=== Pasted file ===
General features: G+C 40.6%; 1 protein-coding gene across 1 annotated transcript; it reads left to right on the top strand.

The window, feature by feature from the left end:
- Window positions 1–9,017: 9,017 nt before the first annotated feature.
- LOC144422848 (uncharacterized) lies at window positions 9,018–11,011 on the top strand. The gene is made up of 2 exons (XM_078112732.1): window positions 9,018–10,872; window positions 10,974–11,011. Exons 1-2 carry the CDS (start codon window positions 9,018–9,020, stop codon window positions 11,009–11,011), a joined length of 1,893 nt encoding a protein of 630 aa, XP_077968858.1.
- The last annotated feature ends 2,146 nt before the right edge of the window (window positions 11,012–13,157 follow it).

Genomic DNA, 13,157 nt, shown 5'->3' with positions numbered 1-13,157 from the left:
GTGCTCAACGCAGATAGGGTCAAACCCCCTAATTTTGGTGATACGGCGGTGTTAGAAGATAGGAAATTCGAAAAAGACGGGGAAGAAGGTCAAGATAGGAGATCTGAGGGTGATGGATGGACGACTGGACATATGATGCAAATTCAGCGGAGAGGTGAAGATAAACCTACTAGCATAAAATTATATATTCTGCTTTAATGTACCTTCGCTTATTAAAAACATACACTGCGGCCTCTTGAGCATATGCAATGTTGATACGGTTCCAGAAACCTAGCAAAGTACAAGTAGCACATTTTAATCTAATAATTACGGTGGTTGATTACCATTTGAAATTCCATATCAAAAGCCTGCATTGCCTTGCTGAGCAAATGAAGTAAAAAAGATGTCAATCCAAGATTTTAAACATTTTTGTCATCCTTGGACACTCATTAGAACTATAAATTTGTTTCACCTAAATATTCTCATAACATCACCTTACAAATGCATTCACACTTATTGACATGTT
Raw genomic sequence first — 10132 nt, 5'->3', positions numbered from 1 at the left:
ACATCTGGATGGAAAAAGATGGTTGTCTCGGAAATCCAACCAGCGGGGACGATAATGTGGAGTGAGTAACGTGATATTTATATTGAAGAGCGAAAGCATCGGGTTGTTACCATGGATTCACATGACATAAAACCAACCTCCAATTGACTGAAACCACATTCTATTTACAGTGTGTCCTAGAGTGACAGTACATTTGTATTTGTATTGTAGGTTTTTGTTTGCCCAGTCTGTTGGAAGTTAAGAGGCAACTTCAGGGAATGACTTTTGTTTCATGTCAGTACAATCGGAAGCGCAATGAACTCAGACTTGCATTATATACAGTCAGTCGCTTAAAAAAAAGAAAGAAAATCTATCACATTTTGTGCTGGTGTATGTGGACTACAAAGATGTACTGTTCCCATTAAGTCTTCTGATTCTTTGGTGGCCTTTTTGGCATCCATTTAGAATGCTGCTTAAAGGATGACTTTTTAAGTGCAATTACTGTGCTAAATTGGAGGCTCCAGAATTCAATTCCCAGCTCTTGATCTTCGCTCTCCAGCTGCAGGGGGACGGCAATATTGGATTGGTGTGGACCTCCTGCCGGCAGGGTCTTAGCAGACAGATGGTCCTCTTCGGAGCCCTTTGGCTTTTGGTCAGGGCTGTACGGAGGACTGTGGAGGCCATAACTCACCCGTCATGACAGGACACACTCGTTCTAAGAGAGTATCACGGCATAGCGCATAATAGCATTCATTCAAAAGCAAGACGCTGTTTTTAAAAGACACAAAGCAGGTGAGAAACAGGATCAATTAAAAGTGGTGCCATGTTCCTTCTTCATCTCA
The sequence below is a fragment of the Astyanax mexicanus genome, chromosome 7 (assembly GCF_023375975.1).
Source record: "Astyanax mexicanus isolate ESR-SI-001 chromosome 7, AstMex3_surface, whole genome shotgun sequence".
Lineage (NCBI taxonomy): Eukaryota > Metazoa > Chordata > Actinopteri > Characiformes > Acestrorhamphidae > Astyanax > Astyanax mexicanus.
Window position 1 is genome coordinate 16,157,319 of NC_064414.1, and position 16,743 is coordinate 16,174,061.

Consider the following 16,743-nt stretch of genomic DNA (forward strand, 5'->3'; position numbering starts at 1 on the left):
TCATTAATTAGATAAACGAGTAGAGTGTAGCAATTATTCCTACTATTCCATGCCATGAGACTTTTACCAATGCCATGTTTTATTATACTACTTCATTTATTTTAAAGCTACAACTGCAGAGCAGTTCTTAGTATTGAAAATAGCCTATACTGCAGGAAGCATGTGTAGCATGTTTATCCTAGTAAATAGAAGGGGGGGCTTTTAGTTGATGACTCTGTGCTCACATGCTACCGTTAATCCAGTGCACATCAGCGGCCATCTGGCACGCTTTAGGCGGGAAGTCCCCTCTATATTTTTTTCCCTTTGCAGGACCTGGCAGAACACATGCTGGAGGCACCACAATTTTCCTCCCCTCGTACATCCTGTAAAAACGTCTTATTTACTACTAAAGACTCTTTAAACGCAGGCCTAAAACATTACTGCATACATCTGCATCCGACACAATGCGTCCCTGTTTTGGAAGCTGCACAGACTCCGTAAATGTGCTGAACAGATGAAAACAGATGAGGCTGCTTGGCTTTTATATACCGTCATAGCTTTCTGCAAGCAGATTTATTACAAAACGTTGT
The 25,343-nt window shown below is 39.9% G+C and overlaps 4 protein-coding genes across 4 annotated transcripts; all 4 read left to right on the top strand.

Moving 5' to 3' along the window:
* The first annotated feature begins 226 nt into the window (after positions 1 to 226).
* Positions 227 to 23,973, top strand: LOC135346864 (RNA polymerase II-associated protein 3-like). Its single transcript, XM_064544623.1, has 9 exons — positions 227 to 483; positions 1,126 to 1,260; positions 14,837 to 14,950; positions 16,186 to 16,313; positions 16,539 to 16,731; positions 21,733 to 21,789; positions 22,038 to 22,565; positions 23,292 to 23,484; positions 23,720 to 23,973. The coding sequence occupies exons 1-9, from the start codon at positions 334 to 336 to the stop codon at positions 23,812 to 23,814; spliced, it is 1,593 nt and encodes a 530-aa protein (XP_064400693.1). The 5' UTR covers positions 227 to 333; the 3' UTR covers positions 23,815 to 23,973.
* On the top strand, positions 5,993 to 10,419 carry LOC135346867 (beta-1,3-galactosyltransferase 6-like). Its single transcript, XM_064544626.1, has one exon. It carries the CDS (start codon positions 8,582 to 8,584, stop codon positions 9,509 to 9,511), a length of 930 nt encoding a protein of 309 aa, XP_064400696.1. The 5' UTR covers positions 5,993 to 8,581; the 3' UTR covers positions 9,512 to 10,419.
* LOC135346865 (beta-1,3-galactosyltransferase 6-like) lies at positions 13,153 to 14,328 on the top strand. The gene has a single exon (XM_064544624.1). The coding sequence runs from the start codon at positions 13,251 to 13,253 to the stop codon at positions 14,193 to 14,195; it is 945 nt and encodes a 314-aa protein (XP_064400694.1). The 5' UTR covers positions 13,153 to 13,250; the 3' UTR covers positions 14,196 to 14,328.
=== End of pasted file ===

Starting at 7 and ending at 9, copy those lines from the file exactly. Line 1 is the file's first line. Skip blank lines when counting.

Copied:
GTGCTCAACGCAGATAGGGTCAAACCCCCTAATTTTGGTGATACGGCGGTGTTAGAAGATAGGAAATTCGAAAAAGACGGGGAAGAAGGTCAAGATAGGAGATCTGAGGGTGATGGATGGACGACTGGACATATGATGCAAATTCAGCGGAGAGGTGAAGATAAACCTACTAGCATAAAATTATATATTCTGCTTTAATGTACCTTCGCTTATTAAAAACATACACTGCGGCCTCTTGAGCATATGCAATGTTGATACGGTTCCAGAAACCTAGCAAAGTACAAGTAGCACATTTTAATCTAATAATTACGGTGGTTGATTACCATTTGAAATTCCATATCAAAAGCCTGCATTGCCTTGCTGAGCAAATGAAGTAAAAAAGATGTCAATCCAAGATTTTAAACATTTTTGTCATCCTTGGACACTCATTAGAACTATAAATTTGTTTCACCTAAATATTCTCATAACATCACCTTACAAATGCATTCACACTTATTGACATGTT
Raw genomic sequence first — 10132 nt, 5'->3', positions numbered from 1 at the left:
ACATCTGGATGGAAAAAGATGGTTGTCTCGGAAATCCAACCAGCGGGGACGATAATGTGGAGTGAGTAACGTGATATTTATATTGAAGAGCGAAAGCATCGGGTTGTTACCATGGATTCACATGACATAAAACCAACCTCCAATTGACTGAAACCACATTCTATTTACAGTGTGTCCTAGAGTGACAGTACATTTGTATTTGTATTGTAGGTTTTTGTTTGCCCAGTCTGTTGGAAGTTAAGAGGCAACTTCAGGGAATGACTTTTGTTTCATGTCAGTACAATCGGAAGCGCAATGAACTCAGACTTGCATTATATACAGTCAGTCGCTTAAAAAAAAGAAAGAAAATCTATCACATTTTGTGCTGGTGTATGTGGACTACAAAGATGTACTGTTCCCATTAAGTCTTCTGATTCTTTGGTGGCCTTTTTGGCATCCATTTAGAATGCTGCTTAAAGGATGACTTTTTAAGTGCAATTACTGTGCTAAATTGGAGGCTCCAGAATTCAATTCCCAGCTCTTGATCTTCGCTCTCCAGCTGCAGGGGGACGGCAATATTGGATTGGTGTGGACCTCCTGCCGGCAGGGTCTTAGCAGACAGATGGTCCTCTTCGGAGCCCTTTGGCTTTTGGTCAGGGCTGTACGGAGGACTGTGGAGGCCATAACTCACCCGTCATGACAGGACACACTCGTTCTAAGAGAGTATCACGGCATAGCGCATAATAGCATTCATTCAAAAGCAAGACGCTGTTTTTAAAAGACACAAAGCAGGTGAGAAACAGGATCAATTAAAAGTGGTGCCATGTTCCTTCTTCATCTCA